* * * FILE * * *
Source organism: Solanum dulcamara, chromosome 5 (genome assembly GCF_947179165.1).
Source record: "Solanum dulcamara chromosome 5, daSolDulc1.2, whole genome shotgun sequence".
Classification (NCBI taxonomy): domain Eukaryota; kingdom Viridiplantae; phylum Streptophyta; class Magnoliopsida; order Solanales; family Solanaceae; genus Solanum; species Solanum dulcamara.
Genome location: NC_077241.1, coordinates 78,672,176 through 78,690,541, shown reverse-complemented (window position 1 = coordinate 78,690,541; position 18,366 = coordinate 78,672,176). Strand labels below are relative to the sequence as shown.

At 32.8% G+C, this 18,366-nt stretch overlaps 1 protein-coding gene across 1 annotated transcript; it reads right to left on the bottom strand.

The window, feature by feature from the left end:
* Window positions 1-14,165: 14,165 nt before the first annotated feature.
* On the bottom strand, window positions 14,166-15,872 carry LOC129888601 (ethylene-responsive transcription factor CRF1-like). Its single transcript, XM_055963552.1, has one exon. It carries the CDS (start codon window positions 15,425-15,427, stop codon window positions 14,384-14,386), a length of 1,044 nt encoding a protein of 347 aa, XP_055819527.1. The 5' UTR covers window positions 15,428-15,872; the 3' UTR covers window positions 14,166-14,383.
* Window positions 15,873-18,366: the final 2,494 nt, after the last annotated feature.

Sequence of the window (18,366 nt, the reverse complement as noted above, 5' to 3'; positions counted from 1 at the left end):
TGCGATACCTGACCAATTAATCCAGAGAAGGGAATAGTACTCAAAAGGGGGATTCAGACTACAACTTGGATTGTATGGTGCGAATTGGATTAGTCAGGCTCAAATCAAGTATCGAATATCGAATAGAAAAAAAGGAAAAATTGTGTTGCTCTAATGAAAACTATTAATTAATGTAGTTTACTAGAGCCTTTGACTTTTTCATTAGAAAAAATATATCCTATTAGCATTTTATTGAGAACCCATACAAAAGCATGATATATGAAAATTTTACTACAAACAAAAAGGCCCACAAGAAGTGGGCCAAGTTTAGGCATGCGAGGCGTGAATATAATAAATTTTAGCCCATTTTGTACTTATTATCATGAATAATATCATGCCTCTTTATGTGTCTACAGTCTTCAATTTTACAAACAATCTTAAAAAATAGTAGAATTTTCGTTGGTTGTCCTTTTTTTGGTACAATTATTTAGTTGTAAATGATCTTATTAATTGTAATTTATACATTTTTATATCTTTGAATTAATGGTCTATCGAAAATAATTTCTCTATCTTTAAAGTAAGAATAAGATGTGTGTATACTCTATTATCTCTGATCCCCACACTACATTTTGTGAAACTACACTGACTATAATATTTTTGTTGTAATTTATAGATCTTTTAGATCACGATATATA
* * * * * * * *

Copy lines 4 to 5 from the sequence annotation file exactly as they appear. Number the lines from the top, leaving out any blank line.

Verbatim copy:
Genome location: NC_077241.1, coordinates 78,672,176 through 78,690,541, shown reverse-complemented (window position 1 = coordinate 78,690,541; position 18,366 = coordinate 78,672,176). Strand labels below are relative to the sequence as shown.

At 32.8% G+C, this 18,366-nt stretch overlaps 1 protein-coding gene across 1 annotated transcript; it reads right to left on the bottom strand.